to try vermicomposting with. they are 3′ x 3′ x 8′ weighing about 500
lbs each. I am wondering if I run them through a tub grinder and make
a long row on the ground if the worms would thrive in this row or
would I need to add something else for them to survive? What might
happen with this arrangement in the winter time? Here in South Dakota
it gets very cold in the winter but I think if the row of straw were
big enough there would be enough heat generated from the wet straw?

Hi Paul,
To a rabid vermicomposter like myself, that sounds like the ultimate cool opportunity to grow some worms. I’m definitely jealous – worms LOVE rotten straw! The fact that you have access to a tub grinder is definitely an added bonus. By increasing the surface area of this material you will definitely improve its food value

I’m not sure I’d class it as an ‘ideal’ worm food on its own however, since straw has a fairly high C-to-N ratio. I’m sure you could grow a population of red worms in it if it stayed wet and warm, but they might be on the small side, and the population might not grow as quickly as it would if you had some aged manure mixed in with it (run that through the tub grinder too – assuming it is solid like horse manure – smaller particle size can have a HUGE impact on worm growth). Food waste would work well too, but I get the feeling you might be able to track down some manure fairly easily.

The size of the windrow and the protective layers you add will have a major impact on its potential for winter activity. You may want to dig a trench and also add a really thick layer of dry straw over top. If above ground simple pile it up nice and high to help stimulate natural heating – adding manure and/or other good N-sources will be important in this case. If you contain everything within walls of good straw bales this could also really help keep the warmth in (large size will still be important though). This is what I did with a large outdoor bed last winter and it performed very well.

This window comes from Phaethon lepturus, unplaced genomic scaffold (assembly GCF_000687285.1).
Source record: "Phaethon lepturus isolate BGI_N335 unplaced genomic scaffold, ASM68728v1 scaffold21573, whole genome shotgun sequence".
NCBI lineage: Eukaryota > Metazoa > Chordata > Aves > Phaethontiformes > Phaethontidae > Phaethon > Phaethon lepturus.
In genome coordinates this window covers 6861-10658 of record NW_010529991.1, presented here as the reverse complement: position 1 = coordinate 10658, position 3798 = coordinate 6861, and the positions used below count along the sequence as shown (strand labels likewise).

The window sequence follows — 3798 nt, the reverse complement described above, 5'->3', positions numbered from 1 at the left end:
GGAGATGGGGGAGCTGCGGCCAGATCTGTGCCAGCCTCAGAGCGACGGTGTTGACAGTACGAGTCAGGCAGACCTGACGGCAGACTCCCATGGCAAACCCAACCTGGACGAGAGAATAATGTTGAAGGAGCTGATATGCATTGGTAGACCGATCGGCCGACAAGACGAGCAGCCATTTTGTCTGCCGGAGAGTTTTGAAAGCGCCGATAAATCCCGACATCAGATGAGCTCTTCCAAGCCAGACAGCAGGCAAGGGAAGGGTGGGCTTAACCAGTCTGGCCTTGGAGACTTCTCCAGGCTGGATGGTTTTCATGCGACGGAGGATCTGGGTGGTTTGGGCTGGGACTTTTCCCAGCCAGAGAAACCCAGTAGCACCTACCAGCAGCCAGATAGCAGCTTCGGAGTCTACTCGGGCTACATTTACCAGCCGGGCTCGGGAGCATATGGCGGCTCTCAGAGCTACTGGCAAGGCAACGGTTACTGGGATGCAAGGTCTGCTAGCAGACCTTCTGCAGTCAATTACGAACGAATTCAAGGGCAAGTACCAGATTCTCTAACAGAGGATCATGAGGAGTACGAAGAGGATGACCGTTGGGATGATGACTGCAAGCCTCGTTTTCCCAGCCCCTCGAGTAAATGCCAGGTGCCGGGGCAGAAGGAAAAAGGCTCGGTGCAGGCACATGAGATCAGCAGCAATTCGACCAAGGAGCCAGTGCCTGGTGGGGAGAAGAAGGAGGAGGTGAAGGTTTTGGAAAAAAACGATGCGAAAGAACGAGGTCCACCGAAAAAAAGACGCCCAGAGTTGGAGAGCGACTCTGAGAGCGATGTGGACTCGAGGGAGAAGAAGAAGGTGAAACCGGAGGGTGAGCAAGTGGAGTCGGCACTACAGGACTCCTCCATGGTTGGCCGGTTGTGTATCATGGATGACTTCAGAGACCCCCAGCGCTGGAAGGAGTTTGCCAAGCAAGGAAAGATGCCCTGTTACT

Do be careful with piling it up too much during warmer months though – the last thing you’ll want to do is have it overheat on you and kill off your worms. Maybe just start with the rotting straw in shallow trenches and gradually start to add manure, a little at a time until the cool weather really starts to arrive.

Anyway – hope this helps!
Good luck

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50 Cocoon Challenge – Update #1

50 cocoon challenge bin

Hi Everyone – just thought I would provide a VERY quick update given the fact that it’s been a couple of weeks now since starting the 50 Cocoon Challenge. I know that some of you are eager to learn if anything new and exciting has happened in the bin (i.e. worms have hatched).

When I opened up the bin I was greeted by what looked like a scene straight out of a science fiction movie – like some sort of alien planet landscape.

The fungi have continued to thrive, as has the rest of the ecosystem sans worms. Well, ok – I don’t know for sure that there are no worms. As expected, I am having a very hard time trying to locate babies (assuming there are any yet). I saw lots of white worms, but not baby red worms yet. I will most likely have to wait until they are larger before being able to spot them.

As such, we won’t likely have anything more than a rough guess of how long it took them to hatch, and unless I start finding them at a very young age, our juvenile-to-adult maturation time might not be all that accurate either. Nevertheless, I am still very interested to see how long it takes for the worms to go from cocoon to adult in this system. I hope to replicate the experiment with the ‘ultimate’ food/habitat – horse manure with bedding. This should provide an interesting comparison in terms of how different foods can affect maturation time.

One other thing to mention – the contents of the bin were looking a little drier than what I consider to be ‘ideal’ so I added some water.

Ok – that’s all for now. Hope to provide another update in a couple weeks or so.

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Dryer Lint Worm Bin – Update #2

Dryer Lint Worm Bin

A recent comment from a reader reminded me of the fact that it’s been more than a month since my last lint worm bin update, so I decided to open up the bin and have a look.

From the looks of things, not all that much seems to have changed from the last time I opened up the bin. The worms DO seem to have settled in nicely though, and must be doing ok with the solely coffee-grounds (and lint) diet they’ve been provided with since there are lots of them and they appear to be healthy and lively.